The period of the Cold War, with its associated East-West divisions and ever-present threat of nuclear war, presented considerable obstacles to the flowering of the methods of international dispute resolution that were envisaged in Chapters VI and VII of the UN Charter. Those approaches to dispute resolution might be grouped into three categories: resolution of disputes by applying rules of international law, such as resort to arbitration or international courts; resolution of disputes through the projection of power, either in self-defence or under authorisation of the Security Council; and resolution of disputes by identifying and accommodating the interests of the disputing states (or other actors), such as through negotiation, mediation or conciliation, sometimes under the auspices of the United Nations or regional organisations.
After the Cold War, hopes arose that such approaches to dispute resolution would accelerate, and to a certain degree they did. While some of these developments occurred in direct response to the end of the Cold War, they were by no means exclusive to Cold War-era claims. New international courts and tribunals emerged alongside the International Court of Justice, and there was a significant increase in resort to arbitration, notably in the area of investor-state arbitration. The Security Council made strides toward its envisaged role of projecting power, as demonstrated during Iraq’s invasion of Kuwait in 1990-91, and has remained active thereafter in addressing threats to peace and security.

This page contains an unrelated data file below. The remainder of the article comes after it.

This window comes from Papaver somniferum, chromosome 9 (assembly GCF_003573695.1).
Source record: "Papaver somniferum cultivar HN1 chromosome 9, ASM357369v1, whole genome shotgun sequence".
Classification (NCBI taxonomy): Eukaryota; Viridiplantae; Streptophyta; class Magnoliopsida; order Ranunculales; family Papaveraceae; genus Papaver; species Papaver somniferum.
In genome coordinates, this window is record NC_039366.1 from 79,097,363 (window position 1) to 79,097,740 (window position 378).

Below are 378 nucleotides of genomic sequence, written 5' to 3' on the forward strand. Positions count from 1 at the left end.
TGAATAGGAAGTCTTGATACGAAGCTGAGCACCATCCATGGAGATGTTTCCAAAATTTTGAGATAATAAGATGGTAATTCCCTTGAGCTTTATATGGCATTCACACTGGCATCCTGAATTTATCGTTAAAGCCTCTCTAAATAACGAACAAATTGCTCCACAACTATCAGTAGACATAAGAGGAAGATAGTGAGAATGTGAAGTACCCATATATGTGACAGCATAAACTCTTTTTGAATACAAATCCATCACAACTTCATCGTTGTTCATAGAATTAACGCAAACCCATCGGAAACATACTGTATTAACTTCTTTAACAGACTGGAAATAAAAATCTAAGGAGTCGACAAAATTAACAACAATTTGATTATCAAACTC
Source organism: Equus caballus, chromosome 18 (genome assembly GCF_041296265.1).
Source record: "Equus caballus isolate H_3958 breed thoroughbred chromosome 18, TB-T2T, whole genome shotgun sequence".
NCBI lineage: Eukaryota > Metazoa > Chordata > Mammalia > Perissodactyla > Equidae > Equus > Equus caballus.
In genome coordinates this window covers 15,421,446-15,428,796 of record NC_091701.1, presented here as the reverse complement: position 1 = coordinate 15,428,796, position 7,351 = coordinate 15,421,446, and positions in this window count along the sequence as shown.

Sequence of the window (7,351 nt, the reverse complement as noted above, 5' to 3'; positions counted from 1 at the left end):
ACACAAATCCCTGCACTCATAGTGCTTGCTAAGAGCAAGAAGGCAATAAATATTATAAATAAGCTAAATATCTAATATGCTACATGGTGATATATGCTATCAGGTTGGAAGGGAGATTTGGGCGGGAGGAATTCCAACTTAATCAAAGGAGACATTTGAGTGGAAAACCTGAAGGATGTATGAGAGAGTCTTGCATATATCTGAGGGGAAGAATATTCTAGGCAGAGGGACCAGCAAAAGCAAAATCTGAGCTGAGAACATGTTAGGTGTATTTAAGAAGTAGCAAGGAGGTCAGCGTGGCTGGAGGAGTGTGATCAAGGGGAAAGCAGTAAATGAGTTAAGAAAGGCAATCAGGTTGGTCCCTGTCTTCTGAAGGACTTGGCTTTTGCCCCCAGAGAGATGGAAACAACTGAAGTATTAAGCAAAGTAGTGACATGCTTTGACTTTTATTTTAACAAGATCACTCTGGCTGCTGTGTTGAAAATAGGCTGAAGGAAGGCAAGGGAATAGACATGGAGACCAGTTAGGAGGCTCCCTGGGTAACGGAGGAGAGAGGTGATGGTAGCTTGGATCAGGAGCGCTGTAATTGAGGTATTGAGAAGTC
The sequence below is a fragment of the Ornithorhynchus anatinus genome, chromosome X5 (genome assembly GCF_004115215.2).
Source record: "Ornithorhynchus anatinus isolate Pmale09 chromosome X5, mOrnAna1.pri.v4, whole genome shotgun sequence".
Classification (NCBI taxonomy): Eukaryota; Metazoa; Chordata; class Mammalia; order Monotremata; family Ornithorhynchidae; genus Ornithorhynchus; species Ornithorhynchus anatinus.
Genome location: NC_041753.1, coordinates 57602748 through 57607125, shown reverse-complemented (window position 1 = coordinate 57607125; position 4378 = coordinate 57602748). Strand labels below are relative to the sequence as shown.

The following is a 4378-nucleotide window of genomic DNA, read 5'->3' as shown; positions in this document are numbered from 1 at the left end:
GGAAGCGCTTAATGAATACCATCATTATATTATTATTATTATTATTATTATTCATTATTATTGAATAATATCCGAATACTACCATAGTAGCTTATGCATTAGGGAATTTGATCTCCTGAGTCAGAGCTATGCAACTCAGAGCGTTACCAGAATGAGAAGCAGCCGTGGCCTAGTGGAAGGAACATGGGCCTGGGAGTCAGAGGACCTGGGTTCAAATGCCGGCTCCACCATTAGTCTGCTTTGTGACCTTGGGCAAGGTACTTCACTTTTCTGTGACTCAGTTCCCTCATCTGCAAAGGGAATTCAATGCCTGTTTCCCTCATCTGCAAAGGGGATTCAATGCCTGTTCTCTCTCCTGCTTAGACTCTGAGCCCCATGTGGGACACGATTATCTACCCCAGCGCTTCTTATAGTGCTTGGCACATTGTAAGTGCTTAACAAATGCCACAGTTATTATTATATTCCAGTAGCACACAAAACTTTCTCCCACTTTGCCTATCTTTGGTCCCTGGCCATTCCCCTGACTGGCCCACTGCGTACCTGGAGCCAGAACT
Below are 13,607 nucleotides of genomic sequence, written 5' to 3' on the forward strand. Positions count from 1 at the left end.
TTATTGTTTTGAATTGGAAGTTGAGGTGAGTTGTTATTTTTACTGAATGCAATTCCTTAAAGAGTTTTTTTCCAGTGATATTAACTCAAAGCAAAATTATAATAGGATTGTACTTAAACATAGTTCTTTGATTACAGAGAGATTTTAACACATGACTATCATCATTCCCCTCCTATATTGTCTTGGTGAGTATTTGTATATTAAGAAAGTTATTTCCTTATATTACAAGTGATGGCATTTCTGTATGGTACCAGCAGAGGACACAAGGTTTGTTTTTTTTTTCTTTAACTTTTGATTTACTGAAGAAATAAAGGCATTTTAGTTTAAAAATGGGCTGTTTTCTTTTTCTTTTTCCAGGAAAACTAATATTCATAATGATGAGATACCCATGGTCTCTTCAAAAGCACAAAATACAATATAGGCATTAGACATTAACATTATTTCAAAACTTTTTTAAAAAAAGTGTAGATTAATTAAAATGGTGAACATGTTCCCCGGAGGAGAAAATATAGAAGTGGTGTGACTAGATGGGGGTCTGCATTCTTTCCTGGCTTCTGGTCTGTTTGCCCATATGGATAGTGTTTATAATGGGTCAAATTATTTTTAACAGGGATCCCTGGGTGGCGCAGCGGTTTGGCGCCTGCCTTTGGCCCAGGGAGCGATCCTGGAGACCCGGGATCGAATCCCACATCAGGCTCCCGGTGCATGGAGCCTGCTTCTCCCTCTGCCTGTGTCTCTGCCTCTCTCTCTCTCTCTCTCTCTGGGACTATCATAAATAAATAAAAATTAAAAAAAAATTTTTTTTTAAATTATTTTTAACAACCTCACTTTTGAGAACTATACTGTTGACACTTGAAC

This chapter, however, focuses on how states have continued to rely on and expand flexible, consent-based approaches for the resolution of disputes through techniques for identifying and accommodating the interests of the disputing states. The demise of the East-West divide opened up greater opportunities for negotiated settlements in areas such as trade in goods and services; protection of intellectual property; prevention of transboundary environmental harm; and delimitation of land and maritime boundaries. Dispute resolution through mediation or conciliation also advanced, albeit to a greater or lesser degree, just as they had within national legal systems. Through initiatives such as the 1992 An Agenda for Peace, the United Nations sought to play a greater role in framing the means for dispute resolution and its own role in that regard, while regional and even sub-regional organisations sought to carve out a path for resolving disputes in their domain. Across these mechanisms, non-state actors such as corporations and individuals also began to participate more directly in international dispute resolution processes.
GW Paper Series
Dispute Settlement, ch. 25, ‘The Cambridge History of International Law, Volume XII: International Law Beyond the End of the Cold War’ (E.Benvenisti and D. Kritsiotis eds., forthcoming).